Football is a dangerous game regardless of what the new rules say. Some gruesome injuries are unavoidable, but that's just the nature of playing a violent game. Innovations in helmet design and added padding can only protect the body for so long as some injuries are just unavoidable.
During last Thursday's loss to the New England Patriots, Indianapolis Colts guard Matt Slauson suffered an injury that only a hard-nosed, former Nebraska Cornhusker and 10-year NFL veteran could possibly power through.
According to the Indianapolis Star's Zak Keefer, during the third quarter of last week's Thursday Night Football game, Slauson suffered two broken vertebrae in his spine that could have left him paralyzed with one wrong hit.
Still, Slauson managed to play all 83 offensive snaps for the Colts without realizing the extent of his injury until he got back to the locker room after the game.
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Slauson said on Wednesday that he feels like he could suit up and play, but doctor's have advised him that one wrong hit could leave him with permanent damage until his back heals.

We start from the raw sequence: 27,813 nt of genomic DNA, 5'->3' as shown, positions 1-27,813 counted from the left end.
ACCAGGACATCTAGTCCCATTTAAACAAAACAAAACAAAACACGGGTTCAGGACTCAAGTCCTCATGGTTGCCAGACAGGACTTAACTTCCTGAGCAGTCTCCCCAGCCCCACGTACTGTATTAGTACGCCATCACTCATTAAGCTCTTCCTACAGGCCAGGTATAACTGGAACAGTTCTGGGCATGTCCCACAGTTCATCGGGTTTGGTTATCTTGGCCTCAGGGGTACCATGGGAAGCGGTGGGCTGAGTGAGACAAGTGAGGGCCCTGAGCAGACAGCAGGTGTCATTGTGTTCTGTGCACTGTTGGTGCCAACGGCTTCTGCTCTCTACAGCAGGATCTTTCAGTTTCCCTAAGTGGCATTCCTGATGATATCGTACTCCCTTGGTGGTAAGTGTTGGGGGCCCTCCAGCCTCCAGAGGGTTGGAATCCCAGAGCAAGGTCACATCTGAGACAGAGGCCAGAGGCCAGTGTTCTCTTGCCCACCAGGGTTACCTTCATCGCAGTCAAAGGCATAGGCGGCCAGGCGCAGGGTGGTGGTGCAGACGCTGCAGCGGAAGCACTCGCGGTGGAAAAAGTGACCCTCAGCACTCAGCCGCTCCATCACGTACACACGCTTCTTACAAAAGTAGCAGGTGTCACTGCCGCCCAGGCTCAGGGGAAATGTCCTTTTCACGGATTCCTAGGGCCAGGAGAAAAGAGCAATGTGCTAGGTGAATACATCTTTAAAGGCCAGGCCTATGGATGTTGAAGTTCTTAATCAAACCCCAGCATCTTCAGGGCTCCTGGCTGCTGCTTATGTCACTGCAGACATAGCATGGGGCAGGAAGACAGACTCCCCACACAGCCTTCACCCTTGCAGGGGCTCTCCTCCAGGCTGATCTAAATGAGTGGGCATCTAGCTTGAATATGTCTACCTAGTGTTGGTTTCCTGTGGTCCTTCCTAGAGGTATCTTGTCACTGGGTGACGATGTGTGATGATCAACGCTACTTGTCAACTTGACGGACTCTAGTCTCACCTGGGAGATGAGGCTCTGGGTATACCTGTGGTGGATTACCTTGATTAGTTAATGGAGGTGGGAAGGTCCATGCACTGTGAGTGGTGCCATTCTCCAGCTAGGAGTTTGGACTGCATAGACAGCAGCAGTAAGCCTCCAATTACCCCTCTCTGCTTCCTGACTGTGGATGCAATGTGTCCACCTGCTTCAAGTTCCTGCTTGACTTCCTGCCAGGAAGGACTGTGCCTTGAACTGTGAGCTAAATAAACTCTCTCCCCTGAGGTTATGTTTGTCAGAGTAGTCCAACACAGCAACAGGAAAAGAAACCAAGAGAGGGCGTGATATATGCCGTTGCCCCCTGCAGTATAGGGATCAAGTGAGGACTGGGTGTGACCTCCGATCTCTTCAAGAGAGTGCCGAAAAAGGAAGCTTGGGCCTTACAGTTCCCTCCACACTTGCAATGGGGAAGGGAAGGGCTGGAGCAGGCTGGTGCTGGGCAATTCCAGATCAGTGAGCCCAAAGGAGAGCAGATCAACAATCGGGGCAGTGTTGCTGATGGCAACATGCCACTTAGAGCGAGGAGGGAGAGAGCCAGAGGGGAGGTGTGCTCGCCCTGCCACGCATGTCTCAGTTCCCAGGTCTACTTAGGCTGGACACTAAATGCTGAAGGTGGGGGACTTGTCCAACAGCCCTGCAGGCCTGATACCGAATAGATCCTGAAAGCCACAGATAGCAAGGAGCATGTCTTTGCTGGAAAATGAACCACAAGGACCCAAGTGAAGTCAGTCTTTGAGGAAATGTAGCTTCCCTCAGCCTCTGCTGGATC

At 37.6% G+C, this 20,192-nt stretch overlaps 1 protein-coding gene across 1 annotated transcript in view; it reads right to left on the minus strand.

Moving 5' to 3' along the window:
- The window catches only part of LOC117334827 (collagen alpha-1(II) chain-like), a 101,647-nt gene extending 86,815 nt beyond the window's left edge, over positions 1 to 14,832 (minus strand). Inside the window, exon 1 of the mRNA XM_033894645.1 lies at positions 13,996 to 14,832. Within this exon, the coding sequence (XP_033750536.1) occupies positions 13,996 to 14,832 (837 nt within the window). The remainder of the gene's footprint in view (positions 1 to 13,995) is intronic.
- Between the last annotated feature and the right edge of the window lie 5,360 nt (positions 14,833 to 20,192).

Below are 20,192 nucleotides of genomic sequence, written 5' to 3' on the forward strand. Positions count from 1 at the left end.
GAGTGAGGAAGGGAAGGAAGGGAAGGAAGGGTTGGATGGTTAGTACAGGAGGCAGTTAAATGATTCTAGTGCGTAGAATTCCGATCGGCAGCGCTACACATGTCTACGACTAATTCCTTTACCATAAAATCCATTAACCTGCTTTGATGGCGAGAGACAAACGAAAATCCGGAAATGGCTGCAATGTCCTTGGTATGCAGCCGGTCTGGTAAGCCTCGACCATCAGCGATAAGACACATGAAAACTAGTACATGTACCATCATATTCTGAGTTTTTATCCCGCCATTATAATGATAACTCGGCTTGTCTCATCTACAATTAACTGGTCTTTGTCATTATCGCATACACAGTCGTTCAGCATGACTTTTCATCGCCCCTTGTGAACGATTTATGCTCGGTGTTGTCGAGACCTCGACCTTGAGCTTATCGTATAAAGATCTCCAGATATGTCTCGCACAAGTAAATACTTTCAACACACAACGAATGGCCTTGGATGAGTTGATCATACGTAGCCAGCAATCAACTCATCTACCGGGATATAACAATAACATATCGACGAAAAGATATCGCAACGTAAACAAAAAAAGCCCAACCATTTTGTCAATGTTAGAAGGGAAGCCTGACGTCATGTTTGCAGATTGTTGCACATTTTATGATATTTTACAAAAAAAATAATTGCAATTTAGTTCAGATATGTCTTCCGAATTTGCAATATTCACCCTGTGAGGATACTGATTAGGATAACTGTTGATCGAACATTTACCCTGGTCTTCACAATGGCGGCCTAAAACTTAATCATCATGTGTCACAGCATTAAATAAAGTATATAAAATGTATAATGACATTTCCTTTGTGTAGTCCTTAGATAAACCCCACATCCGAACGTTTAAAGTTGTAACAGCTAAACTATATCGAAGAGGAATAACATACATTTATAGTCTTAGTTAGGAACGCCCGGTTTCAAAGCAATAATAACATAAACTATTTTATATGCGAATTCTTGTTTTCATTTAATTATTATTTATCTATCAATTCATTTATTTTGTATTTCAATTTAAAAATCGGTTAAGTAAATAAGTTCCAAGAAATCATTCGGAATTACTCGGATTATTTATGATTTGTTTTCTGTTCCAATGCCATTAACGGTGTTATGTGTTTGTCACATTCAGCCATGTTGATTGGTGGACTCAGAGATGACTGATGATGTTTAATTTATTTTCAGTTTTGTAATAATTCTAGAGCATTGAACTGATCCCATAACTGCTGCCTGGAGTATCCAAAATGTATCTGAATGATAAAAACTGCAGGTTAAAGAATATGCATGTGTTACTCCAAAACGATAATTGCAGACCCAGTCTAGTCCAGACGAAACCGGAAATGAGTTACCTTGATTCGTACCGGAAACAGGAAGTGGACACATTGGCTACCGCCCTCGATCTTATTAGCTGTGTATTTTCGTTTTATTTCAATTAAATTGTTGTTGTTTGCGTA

Leave it to a gritty offensive lineman to think he could play with a broken back...
The 10-year veteran has logged 113 starts during his career while playing for the New York Jets, who drafted him in the sixth round in 2009, three years with the Chicago Bears, and two seasons with the San Diego/Los Angeles Chargers before coming to Indianapolis this season.
In 2013, USA Today named Matt Slauson to its annual All-Joe team, reserved for the NFL's unsung heroes of the game.
Playing opposite the team's first round pick, left guard Quentin Nelson from Notre Dame, Slauson is expected to return to the Colts as a free agent this offseason after his one-year deal, but this scary injury is going to sideline him for the rest of 2018 after being placed on injured reserve.
The next time you see a quarterback whining about getting landed on by a defensive player, think about that time Matt Slauson played the most physically demanding position in football with a broken back.
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